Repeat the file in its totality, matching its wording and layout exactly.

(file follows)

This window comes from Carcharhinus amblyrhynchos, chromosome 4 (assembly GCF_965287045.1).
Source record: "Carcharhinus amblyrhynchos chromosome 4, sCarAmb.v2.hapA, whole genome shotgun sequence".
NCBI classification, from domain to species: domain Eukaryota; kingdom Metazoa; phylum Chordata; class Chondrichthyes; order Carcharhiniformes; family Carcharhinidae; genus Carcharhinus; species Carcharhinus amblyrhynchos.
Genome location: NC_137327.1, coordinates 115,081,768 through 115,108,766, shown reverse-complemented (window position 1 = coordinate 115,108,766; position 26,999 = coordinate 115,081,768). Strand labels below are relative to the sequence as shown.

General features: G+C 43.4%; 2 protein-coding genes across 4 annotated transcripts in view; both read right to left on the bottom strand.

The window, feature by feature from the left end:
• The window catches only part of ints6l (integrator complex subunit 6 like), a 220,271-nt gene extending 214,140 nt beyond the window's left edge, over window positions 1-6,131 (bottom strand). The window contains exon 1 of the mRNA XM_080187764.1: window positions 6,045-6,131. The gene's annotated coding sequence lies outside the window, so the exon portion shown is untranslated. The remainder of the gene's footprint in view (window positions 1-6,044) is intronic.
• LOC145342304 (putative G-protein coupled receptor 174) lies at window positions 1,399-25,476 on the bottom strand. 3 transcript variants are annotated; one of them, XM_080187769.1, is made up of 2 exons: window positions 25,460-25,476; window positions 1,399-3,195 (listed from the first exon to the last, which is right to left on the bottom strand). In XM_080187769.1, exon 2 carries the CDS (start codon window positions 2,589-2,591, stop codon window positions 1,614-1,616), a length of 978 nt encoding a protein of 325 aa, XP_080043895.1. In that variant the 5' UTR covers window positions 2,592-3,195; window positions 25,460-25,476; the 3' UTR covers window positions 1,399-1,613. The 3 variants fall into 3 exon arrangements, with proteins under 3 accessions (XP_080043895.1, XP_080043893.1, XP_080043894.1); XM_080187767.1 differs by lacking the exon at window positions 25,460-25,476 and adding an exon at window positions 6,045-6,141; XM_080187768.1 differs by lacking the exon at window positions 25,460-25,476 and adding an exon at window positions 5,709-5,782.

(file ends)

This window comes from Carcharhinus amblyrhynchos, chromosome 4 (assembly GCF_965287045.1).
Source record: "Carcharhinus amblyrhynchos chromosome 4, sCarAmb.v2.hapA, whole genome shotgun sequence".
NCBI classification, from domain to species: domain Eukaryota; kingdom Metazoa; phylum Chordata; class Chondrichthyes; order Carcharhiniformes; family Carcharhinidae; genus Carcharhinus; species Carcharhinus amblyrhynchos.
Genome location: NC_137327.1, coordinates 115,081,768 through 115,108,766, shown reverse-complemented (window position 1 = coordinate 115,108,766; position 26,999 = coordinate 115,081,768). Strand labels below are relative to the sequence as shown.

General features: G+C 43.4%; 2 protein-coding genes across 4 annotated transcripts in view; both read right to left on the bottom strand.

The window, feature by feature from the left end:
• The window catches only part of ints6l (integrator complex subunit 6 like), a 220,271-nt gene extending 214,140 nt beyond the window's left edge, over window positions 1-6,131 (bottom strand). The window contains exon 1 of the mRNA XM_080187764.1: window positions 6,045-6,131. The gene's annotated coding sequence lies outside the window, so the exon portion shown is untranslated. The remainder of the gene's footprint in view (window positions 1-6,044) is intronic.
• LOC145342304 (putative G-protein coupled receptor 174) lies at window positions 1,399-25,476 on the bottom strand. 3 transcript variants are annotated; one of them, XM_080187769.1, is made up of 2 exons: window positions 25,460-25,476; window positions 1,399-3,195 (listed from the first exon to the last, which is right to left on the bottom strand). In XM_080187769.1, exon 2 carries the CDS (start codon window positions 2,589-2,591, stop codon window positions 1,614-1,616), a length of 978 nt encoding a protein of 325 aa, XP_080043895.1. In that variant the 5' UTR covers window positions 2,592-3,195; window positions 25,460-25,476; the 3' UTR covers window positions 1,399-1,613. The 3 variants fall into 3 exon arrangements, with proteins under 3 accessions (XP_080043895.1, XP_080043893.1, XP_080043894.1); XM_080187767.1 differs by lacking the exon at window positions 25,460-25,476 and adding an exon at window positions 6,045-6,141; XM_080187768.1 differs by lacking the exon at window positions 25,460-25,476 and adding an exon at window positions 5,709-5,782.